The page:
Germany, Britain, France Trigger Dispute Mechanism Over Iranian Breaches Of Nuke Deal

Germany, Britain, and France say they have triggered a dispute mechanism in the 2015 nuclear deal between Iran and global powers, citing Tehran’s reduced compliance with the accord.

The three European states, who signed the deal along with China, Russia, and the United States, as well as the European Union, said that while they had set off a process that could lead to UN sanctions against Iran, they were not joining Washington in its “maximum pressure” campaign.

Iran has taken several steps away from meeting its commitments to the 2015 pact since President Donald Trump announced in May 2018 that he was unilaterally pulling the United States out of the agreement and implementing crippling sanctions on Tehran.

“Following Iran’s announcement in May 2019 that it would cease meeting some of its commitments under the JCPOA, we have sought to persuade Iran to change course,” the statement from the three countries’ foreign ministers said, referring to the Joint Comprehensive Plan of Action.

“We do not accept the argument that Iran is entitled to reduce compliance with the JCPOA. Contrary to its statements, Iran has never triggered the JCPOA Dispute Resolution Mechanism and has no legal grounds to cease implementing the provisions of the agreement,” it added.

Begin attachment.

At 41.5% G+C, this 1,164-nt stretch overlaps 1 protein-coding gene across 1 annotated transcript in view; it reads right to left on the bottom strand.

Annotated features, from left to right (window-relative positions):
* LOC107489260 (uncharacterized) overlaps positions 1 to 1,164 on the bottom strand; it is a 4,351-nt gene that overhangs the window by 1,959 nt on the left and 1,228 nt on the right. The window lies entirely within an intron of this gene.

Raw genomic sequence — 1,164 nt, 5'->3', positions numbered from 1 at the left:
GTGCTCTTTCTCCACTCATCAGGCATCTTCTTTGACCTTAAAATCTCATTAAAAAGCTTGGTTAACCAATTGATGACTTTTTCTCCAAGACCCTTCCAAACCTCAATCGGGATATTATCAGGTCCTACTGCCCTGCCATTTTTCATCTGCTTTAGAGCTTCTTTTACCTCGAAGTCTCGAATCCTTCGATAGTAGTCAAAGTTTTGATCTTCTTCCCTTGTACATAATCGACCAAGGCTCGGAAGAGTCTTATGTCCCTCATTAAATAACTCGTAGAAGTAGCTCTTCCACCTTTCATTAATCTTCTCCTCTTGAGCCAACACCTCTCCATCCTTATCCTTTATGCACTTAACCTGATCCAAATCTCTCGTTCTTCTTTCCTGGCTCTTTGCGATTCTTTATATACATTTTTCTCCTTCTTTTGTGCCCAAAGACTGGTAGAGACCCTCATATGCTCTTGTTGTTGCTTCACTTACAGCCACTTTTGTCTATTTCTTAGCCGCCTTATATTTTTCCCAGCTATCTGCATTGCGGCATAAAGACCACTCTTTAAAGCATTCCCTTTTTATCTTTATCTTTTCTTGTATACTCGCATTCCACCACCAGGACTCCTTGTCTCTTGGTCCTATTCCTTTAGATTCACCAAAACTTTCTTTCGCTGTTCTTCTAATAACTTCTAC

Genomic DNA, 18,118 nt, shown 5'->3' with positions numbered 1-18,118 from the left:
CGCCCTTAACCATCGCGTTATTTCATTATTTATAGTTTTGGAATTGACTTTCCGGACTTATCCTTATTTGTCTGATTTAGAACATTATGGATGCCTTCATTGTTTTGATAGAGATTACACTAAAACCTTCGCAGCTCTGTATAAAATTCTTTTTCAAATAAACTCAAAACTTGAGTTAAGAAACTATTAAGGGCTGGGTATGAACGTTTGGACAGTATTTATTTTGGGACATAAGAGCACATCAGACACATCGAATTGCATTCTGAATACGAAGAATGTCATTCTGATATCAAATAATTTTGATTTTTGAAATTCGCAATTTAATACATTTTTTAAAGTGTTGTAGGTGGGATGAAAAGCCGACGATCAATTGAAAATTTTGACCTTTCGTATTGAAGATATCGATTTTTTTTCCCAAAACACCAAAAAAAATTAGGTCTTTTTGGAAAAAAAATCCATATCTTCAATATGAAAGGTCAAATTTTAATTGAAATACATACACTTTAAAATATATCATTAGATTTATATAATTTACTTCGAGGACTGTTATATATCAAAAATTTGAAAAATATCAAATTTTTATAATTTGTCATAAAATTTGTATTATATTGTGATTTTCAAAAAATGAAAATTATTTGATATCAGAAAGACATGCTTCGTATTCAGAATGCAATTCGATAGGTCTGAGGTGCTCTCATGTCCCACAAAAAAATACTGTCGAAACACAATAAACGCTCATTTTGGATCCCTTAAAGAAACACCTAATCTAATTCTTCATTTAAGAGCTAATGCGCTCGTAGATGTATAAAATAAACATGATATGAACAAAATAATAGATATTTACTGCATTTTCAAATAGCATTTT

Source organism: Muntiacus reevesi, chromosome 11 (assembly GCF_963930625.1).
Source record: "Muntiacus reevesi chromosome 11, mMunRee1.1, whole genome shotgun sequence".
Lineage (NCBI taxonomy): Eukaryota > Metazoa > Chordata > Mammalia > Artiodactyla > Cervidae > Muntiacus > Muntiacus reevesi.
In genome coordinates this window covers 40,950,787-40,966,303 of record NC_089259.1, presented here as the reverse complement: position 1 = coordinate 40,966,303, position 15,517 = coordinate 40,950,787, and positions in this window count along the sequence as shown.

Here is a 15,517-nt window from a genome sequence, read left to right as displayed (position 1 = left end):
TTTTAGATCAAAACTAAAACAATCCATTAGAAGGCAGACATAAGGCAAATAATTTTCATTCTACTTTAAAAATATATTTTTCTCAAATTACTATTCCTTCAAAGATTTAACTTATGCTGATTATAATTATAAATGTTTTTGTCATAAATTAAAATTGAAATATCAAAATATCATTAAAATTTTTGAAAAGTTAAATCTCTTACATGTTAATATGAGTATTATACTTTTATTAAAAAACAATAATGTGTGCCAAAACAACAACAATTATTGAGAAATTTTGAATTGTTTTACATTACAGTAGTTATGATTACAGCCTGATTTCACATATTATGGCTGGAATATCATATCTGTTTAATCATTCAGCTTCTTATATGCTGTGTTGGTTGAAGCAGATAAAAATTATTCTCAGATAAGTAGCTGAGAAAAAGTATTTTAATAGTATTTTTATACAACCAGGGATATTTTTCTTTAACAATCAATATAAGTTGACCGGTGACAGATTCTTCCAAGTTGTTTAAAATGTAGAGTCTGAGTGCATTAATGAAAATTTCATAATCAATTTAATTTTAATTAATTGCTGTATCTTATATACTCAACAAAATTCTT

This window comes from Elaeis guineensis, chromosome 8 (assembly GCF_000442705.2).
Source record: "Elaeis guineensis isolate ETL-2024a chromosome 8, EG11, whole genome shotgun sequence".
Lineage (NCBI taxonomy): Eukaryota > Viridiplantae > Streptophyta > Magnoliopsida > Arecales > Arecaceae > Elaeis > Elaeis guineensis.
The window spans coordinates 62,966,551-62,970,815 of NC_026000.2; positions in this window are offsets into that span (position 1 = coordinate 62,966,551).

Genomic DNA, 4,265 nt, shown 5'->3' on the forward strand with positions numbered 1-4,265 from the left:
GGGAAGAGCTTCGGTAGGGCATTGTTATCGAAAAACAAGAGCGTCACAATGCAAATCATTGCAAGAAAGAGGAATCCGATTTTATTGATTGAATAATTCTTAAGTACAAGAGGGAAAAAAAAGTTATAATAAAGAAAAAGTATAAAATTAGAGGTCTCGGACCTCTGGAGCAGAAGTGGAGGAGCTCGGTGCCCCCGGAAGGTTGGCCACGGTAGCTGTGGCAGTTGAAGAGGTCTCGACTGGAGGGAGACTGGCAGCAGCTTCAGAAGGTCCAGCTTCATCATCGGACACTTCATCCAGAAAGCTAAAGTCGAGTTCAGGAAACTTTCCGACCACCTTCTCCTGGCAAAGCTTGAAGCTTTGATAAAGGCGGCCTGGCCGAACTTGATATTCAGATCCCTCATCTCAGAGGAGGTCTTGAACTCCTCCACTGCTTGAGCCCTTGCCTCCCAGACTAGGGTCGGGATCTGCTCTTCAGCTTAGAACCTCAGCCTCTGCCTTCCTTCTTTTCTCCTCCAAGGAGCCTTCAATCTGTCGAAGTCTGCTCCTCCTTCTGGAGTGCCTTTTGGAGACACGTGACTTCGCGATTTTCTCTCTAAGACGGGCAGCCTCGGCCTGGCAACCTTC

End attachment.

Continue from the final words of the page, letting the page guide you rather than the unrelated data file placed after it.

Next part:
Under the JCPOA, Tehran pledged to curb its nuclear ambitions in exchange for international sanctions relief. The agreement was signed in October 2015 in Vienna.

Since the U.S. withdrawal from the deal, Iran has breached its main limitations, exceeding the stockpiles of heavy water and uranium allowed, the number and types of centrifuges it can operate to enrich uranium, and the purity of uranium.

Trump has called the deal “fatally flawed,” in part because it did not restrict Tehran’s ballistic-missile program or address its support for terrorist groups in the Middle East.

Last week, he urged European countries to also renounce the deal.

Iran insists its nuclear program is for civilian purposes only, and that the JCPOA allows the country to run reactors to generate power.

Copyright (c) 2014. RFE/RL, Inc. Reprinted with the permission of Radio Free Europe/Radio Liberty, 1201 Connecticut Ave NW, Ste 400, Washington DC 20036.

Leave a Reply




Get daily news from Radio Free in your inbox, without ads, completely free.

Our e-mail list is managed by Radio Free.  We never share your personal data with third parties. More about privacy.

Press Room
Back
Send